• ATHENS The University of Georgia extended the contact of athletic director Greg McGarity for one year at its Georgia Athletic Association Board of Directors meeting on Thursday. 'I believe that continuity is particularly important during this time of uncertainty,' UGA president Jere Morehead said on a Zoom teleconference. 'Greg has expressed his willingness and desire to continue serving. He has been a great leader of our athletic programs.' McGarity, 65, was hired as the Bulldogs' athletic director on Aug. 13, 2010. He currently ranks as the second-longest tenured AD in the SEC. McGarity, whose contract expired at the end of this month, had been working off a one-year extension. Georgia had the sixth-largest athletic budget in the nation in the 2017-18 fiscal year, per USA Today data, at $176,699,893. McGarity, who has become known for his transparent management approach, opened the books to DawgNation in March at the front end of the COVID-19 pandemic. Georgia proved to be in better shape economically that programs with a $105 million reserve fund. RELATED: How Georgia built up a large reserve fund, what it means The Bulldogs' strong status is due in large part s relatively conservative fiscal strategy, which pre-dated Vince Dooley, along with the contributions of the Magill Society. Morehead also congratulated McGarity on Thursday for UGA student-athletes recording a cumulative 3.34 GPA in the spring term. Twenty of the 21 scholarship sports recored over a 3.0 team GPA, including football, which had a record 3.03 GPA. Georgia athletic director Greg McGarity The post Georgia AD Greg McGarity gets 1-year contract extension from athletic board appeared first on DawgNation.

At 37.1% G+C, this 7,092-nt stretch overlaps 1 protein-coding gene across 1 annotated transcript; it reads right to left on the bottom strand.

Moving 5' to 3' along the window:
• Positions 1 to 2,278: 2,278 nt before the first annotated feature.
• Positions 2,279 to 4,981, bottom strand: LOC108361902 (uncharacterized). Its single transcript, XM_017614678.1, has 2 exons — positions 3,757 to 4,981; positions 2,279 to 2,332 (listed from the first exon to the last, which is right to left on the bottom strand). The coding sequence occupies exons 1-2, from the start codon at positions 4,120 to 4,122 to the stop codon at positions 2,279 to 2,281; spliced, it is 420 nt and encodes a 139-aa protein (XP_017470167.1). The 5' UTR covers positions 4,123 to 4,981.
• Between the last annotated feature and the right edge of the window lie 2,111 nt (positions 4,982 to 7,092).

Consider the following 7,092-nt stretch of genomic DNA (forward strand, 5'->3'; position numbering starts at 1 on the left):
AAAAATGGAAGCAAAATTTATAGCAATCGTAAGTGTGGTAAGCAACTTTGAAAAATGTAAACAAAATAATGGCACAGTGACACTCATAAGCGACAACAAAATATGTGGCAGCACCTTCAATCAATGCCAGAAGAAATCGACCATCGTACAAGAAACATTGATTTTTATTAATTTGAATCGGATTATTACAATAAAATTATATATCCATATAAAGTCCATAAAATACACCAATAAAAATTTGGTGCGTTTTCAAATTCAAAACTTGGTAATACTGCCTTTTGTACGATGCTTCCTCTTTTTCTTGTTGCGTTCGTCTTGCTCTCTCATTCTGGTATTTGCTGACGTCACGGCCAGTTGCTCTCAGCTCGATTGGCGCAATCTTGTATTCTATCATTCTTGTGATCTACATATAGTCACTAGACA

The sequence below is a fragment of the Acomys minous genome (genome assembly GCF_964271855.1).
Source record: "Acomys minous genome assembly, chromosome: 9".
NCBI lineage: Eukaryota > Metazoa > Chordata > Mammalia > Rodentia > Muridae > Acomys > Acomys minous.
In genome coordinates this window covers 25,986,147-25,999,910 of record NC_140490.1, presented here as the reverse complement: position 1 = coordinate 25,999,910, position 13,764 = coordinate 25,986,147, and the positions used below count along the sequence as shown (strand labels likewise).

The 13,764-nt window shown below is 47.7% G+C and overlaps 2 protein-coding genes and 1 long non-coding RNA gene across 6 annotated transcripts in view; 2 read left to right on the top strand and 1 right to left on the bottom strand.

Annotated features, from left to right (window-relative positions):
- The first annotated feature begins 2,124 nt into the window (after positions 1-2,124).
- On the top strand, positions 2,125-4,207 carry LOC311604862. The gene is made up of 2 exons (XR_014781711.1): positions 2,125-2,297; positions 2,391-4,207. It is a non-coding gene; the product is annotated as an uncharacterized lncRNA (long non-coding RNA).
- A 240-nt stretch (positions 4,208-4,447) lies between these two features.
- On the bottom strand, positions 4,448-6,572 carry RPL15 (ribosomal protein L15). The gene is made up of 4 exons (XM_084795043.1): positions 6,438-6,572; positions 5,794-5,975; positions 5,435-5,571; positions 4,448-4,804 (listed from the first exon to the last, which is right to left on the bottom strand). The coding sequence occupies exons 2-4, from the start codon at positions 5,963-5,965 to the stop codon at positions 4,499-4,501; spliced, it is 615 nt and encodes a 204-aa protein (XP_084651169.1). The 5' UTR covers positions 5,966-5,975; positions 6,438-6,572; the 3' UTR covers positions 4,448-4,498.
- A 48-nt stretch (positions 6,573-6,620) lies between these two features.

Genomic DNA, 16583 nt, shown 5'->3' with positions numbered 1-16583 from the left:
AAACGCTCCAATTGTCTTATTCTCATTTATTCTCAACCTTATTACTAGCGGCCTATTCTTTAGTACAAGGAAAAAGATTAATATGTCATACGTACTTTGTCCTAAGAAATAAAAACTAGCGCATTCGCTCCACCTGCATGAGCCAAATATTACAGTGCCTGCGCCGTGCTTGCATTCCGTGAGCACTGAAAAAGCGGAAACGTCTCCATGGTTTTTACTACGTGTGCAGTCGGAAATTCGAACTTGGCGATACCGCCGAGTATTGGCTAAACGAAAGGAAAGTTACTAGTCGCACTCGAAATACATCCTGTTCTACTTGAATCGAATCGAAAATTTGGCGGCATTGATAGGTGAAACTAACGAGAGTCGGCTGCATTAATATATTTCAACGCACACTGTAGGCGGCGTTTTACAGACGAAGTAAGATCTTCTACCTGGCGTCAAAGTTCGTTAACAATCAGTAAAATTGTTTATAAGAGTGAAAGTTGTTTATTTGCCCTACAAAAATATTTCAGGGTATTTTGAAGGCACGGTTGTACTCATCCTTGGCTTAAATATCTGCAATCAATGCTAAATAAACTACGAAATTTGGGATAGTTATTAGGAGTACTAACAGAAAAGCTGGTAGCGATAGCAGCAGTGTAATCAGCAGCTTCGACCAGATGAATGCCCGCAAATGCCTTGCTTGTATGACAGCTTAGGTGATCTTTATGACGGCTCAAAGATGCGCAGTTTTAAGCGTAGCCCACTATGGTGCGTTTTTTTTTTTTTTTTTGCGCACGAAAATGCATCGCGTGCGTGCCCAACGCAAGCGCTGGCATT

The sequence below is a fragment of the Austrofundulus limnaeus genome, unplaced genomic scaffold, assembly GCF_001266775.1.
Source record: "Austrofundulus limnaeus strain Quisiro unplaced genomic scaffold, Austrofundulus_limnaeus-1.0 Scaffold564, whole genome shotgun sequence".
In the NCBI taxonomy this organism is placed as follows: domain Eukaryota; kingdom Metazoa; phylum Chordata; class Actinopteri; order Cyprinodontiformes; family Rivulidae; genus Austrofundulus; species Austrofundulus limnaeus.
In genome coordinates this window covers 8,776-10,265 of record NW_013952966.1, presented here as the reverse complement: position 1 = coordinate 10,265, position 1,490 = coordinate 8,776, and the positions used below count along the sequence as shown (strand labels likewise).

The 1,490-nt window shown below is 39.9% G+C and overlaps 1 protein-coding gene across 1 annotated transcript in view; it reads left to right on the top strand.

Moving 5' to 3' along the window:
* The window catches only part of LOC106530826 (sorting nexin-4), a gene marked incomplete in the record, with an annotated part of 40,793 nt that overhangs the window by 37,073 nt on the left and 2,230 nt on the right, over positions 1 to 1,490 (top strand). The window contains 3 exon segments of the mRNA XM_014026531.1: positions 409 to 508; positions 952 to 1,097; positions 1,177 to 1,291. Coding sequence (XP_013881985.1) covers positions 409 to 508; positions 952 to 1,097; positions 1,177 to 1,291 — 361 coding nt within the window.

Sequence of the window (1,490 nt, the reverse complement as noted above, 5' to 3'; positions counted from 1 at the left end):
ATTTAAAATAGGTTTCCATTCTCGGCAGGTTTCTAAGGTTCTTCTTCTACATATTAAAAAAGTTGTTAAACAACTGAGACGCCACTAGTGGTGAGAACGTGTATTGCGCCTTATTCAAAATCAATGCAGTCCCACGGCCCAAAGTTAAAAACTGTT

• As far as workouts go, it was a telling scene for Georgia commitment Chaz Chambliss. The moment involved the 6-foot-3 and 240-pound senior to be from Carrollton High School. He already had placed himself through a three-hour workout that morning back home in his makeshift garage which serves as his fitness center. He can bench press 365 pounds. Squat another 525. The power clean is still a robust 335 or so pounds. Global coronavirus or not. His strength levels have contained to surge. Those gains have not stopped Chambliss from driving from Carrollton to Atlanta for the last two months to work..out..withdefensive backs. That was after a leg day, too. The future OLB that everything thinks will be an ILB or a DE was working out with DBs. There are five minutes of video of Chambliss in the featured video slot above and below the space in this blog. And he was looking pretty sporty doing it. Save for what might have been two dropped balls out of 12. His hands, his Carrollton High coaches will tell you, might be the weakest strength in his player toolbox. He's working them, though. 'I try to build my game around Luke Keuchley and guys like that,' Chambliss said. 'Guys who aren't necessarily the fastest guys or the most athletic but the guys who then take full advantage of what God can't give them.' There's also a soundtrack of a recent DawgNation Conversation with Chambliss on that workout clip, too. Kevin Pope, the defensive coordinator of a recent state champion Hapeville Charter Academy program, was leading those drills. There were a couple of college guys mixed in, but it there was Chambliss working on a grassy park field with high school players. The 4-star Bulldog commit had an average of two or three inches and at least 40 pounds on everyone there. He was working with DBs, after all. That's just part of the reason why Pope bubbled with enthusiasm about what he had seen from Chambliss among his GRIND Atlanta training group for the last several weeks. 'Defensive end?' Pope blurted out at almost the tone of a yell. It was more like a mocking rhetorical question. 'Defensive end?' Pope continued on. 'My whistle.' Pope may or may not have said whistle. Or perhaps it was another appendage. But the DawgNation reader will certainly get the gist of what he was trying to say. Pope has trained at least two current Georgia Bulldogs on a daily basis during their high school careers. What he has to say on that positional topic with Chambliss is certainly worth listening to here. 'There's nothing stopping you, man,' Pope said to all while working Chambliss in a drill. 'You ain't just a plugger. You're a linebacker.' 'Talking about a defensive end?' he said. 'You crazy. This guy is a linebacker. Outside or inside. Watch this. These people are tripping. I see it, man.' RELATED: The Carrollton HS coaching staff shares their view of a big upside for Chaz Chambliss What Kevin Pope sees for the football future of Chaz Chambliss Chambliss as a future defensive end? There's a lot of meat on the bone there for Pope to pick at. 'What runs counter to that is he's able to cover in space,' Pope said. 'As you can see since you were out here, you can see how he moves along. If Georgia is running a Tampa 2, he can run with the back. He can run with the middle receiver. He's definitely getting into his thirds of the field. He can get into his drops and the flats and the curl areas and then he has tremendous explosion so he can transition from one space on the field to the next.' Pope has read in some spots that Chambliss projects to bulk up. He's going to get bigger. That's not what he is saying Georgia is going to do. Chambliss told DawgNation that defensive coordinator Dan Lanning has recruited him to be an OLB. He'll be part of that 'Wolfpack' Room like the Azeez Ojularis and the Nolan Smiths in the program now. 'Anybody that wants to bulk him up to be a defensive end is making a mistake,' Pope said. 'The kid can clearly be a good outside linebacker. I know he's big and he is going to get bigger but with constant working on his agility the sky is the limit for what he can do.' Chambliss came to Pope at the referral of former NFL player Derrick Witherspoon. 'He's been a pro,' Pope said. 'So he knows. He thought it would be a good idea for Chaz to start working more on his agility and there's no better way to work on your agility than working with defensive backs.' Pope has been working out Chambliss for approximately a month now. He's seen the gains. 'From the first time to now, it is like light years of gain,' Pope said. 'But it is not like that he wasn't able to do those things, he just hasn't had the ability to do that yet. When he gets out here and gets moving, he can move with the best of them. That's' because he's athletic.' Chambliss is an absolute punisher on his high school film. He pummels the ball carrier as much as tackles. He already has 69 tackles for losses and 38.5 sacks in three seasons of varsity ball. He's forced eight fumbles. What happens if he can add 75 percent of a defensive back's skills to his toolbox? 'Then you are looking at a pro,' Pope said. 'That's the goal. That's what I told him. You'd have a pro then. You'd have an all-around linebacker with the versatility of the Brian Urlachers and the Derrick Brooks we have seen. The physical on top of physical hitters, but they can cover in space. You can use them for three or four downs. He wouldn't be coming in for certain packages anymore. Then this kid would be an every-down linebacker then. That's our goal. We are going to get him ready for that.' Did you know the weekly DawgNation.com 'Before the Hedges' program is now available as an Apple podcast? Click to check it out and download. DAWGNATION RECRUITING (the recent reads on DawgNation.com) There's a big potential development in the recruiting scope of 5-star CB Tony Grimes Kirby Smart's comments of the 2021 recruiting cycle thus far laced with empathy and uncertainty Nation's No. 1 CB prospect Tony Grimes places UGA among his top four schools BREAKING: All-American OL Dylan Fairchild has made his college decision Brock Vandagriff: How does that family feel about the JT Daniels transfer? The JT Daniels to Georgia buzz seems very real BREAKING: Elite 2022 DB Marquis Groves-Killebrew commits to UGA Who is Chaz Chambliss? Carrollton staff shares the goods on the new Bulldog commit BREAKING: Chaz Chambliss commits to Georgia football Taking a deep dive at how well Georgia has been recruiting Metro Atlanta of late Elite 2022 defensive athlete Daniel Martin already has a 'family' feel at UGA Brock Bowers: Nation's No. 3 TE knows what he needs to do before his college decision De'Jahn Warren: The 'nugget' for the nation's No. 1 JUCO prospect with UGA Decrypting that recent tweet from 5-star LB Smael Mondon Jr. Prince Kollie: The ILB target who had 1,085 yards as a receiver in 2019 Lovasea Carroll: DawgNation goes one-on-one with the 2021 RB commit The post WATCH: Georgia commit Chaz Chambliss shows he has a bright future at LB appeared first on DawgNation.